• Establish systems to share the health record information (including the CSP) of older people with frailty between primary care, emergency services, secondary care and social services.
  • Ensure that there are robust systems in place to track CSPs and the timetables for review.
  • Develop local protocols and pathways of care for older people with frailty, taking into account the common acute presentations of falls, delirium and sudden immobility. Ensure that the pathways build in a timely response to urgent need.
  • Recognise that many older people with frailty in crisis will manage better in the home environment but only with support systems which are suitable to fulfil all their health and care needs.

A central feature of physical frailty, as defined by the phenotype model, is loss of skeletal muscle mass and function (sarcopenia). There is a growing body of evidence for beneficial interventions to address this aspect of frailty and this has been reviewed recently. The benefits of exercise in older people with frailty shows that home-based and group-based interventions result in improvement in both mobility and functional ability. Strength and balance training is a key component although a wide range of approaches have been employed and the optimal exercise regimen remains uncertain.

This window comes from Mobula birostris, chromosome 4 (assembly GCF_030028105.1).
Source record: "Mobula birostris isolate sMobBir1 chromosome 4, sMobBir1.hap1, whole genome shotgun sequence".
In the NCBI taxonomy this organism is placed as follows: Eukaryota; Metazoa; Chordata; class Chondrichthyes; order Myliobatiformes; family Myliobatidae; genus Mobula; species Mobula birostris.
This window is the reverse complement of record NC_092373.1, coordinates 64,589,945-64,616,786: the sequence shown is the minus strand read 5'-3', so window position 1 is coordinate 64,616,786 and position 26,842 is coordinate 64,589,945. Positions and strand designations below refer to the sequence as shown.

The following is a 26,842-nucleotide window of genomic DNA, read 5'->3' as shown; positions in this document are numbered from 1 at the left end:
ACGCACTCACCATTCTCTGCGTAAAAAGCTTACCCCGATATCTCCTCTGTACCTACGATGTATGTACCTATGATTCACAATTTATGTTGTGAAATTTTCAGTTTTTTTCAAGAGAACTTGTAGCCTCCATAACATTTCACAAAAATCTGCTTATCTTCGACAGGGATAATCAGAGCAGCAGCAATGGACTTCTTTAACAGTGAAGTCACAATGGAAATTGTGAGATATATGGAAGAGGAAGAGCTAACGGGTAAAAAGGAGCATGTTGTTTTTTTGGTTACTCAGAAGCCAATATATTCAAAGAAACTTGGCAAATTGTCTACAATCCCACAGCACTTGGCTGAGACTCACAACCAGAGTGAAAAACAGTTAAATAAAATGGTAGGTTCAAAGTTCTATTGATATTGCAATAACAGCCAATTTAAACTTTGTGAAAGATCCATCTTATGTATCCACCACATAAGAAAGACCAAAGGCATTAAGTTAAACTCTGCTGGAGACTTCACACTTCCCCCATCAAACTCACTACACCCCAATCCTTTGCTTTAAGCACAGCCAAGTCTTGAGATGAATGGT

The place of nutritional interventions also needs to be considered although evidence remains limited. Recommendations currently include optimising protein intake and correcting vitamin D insufficiency. A number of drug interventions have been proposed to improve muscle mass and function. Testosterone improves muscle strength but is also associated with adverse effects, particularly on the cardiovascular system. Growth hormone probably improves mass more than function. There is also interest in the idea of ‘new tricks for old drugs’ such as the angiotensin-converting enzyme inhibitors which appear to improve the structure and function of skeletal muscle. Currently there is not sufficient evidence for this to be translated into clinical practice.